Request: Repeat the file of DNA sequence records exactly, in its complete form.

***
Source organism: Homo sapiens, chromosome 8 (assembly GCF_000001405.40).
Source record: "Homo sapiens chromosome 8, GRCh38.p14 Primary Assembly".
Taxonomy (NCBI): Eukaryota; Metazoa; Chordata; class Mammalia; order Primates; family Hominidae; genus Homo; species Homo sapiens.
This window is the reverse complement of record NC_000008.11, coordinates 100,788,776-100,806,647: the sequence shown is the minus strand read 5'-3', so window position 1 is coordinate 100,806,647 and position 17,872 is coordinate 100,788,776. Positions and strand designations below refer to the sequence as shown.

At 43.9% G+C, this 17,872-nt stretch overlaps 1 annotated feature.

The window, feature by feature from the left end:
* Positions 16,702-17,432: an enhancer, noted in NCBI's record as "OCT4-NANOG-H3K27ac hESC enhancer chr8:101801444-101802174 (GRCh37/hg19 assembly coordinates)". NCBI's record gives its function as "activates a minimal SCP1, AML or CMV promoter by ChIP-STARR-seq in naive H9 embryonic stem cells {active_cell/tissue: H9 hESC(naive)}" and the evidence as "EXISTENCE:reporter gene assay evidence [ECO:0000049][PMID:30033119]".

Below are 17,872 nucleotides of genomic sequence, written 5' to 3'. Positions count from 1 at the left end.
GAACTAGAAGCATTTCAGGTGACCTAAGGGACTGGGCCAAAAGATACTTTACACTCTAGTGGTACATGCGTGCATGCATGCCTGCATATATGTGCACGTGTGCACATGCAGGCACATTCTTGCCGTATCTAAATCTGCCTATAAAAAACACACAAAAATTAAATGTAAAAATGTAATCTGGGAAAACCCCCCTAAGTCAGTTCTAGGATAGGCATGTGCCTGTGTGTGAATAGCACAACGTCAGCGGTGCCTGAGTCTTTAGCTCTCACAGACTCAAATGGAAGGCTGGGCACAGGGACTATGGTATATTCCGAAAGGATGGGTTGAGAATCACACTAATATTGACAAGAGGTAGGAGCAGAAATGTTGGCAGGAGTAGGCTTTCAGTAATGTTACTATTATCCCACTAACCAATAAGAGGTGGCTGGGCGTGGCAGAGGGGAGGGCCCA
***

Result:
Source organism: Homo sapiens, chromosome 8 (assembly GCF_000001405.40).
Source record: "Homo sapiens chromosome 8, GRCh38.p14 Primary Assembly".
Taxonomy (NCBI): Eukaryota; Metazoa; Chordata; class Mammalia; order Primates; family Hominidae; genus Homo; species Homo sapiens.
This window is the reverse complement of record NC_000008.11, coordinates 100,788,776-100,806,647: the sequence shown is the minus strand read 5'-3', so window position 1 is coordinate 100,806,647 and position 17,872 is coordinate 100,788,776. Positions and strand designations below refer to the sequence as shown.

At 43.9% G+C, this 17,872-nt stretch overlaps 1 annotated feature.

The window, feature by feature from the left end:
* Positions 16,702-17,432: an enhancer, noted in NCBI's record as "OCT4-NANOG-H3K27ac hESC enhancer chr8:101801444-101802174 (GRCh37/hg19 assembly coordinates)". NCBI's record gives its function as "activates a minimal SCP1, AML or CMV promoter by ChIP-STARR-seq in naive H9 embryonic stem cells {active_cell/tissue: H9 hESC(naive)}" and the evidence as "EXISTENCE:reporter gene assay evidence [ECO:0000049][PMID:30033119]".

Below are 17,872 nucleotides of genomic sequence, written 5' to 3'. Positions count from 1 at the left end.
GAACTAGAAGCATTTCAGGTGACCTAAGGGACTGGGCCAAAAGATACTTTACACTCTAGTGGTACATGCGTGCATGCATGCCTGCATATATGTGCACGTGTGCACATGCAGGCACATTCTTGCCGTATCTAAATCTGCCTATAAAAAACACACAAAAATTAAATGTAAAAATGTAATCTGGGAAAACCCCCCTAAGTCAGTTCTAGGATAGGCATGTGCCTGTGTGTGAATAGCACAACGTCAGCGGTGCCTGAGTCTTTAGCTCTCACAGACTCAAATGGAAGGCTGGGCACAGGGACTATGGTATATTCCGAAAGGATGGGTTGAGAATCACACTAATATTGACAAGAGGTAGGAGCAGAAATGTTGGCAGGAGTAGGCTTTCAGTAATGTTACTATTATCCCACTAACCAATAAGAGGTGGCTGGGCGTGGCAGAGGGGAGGGCCCA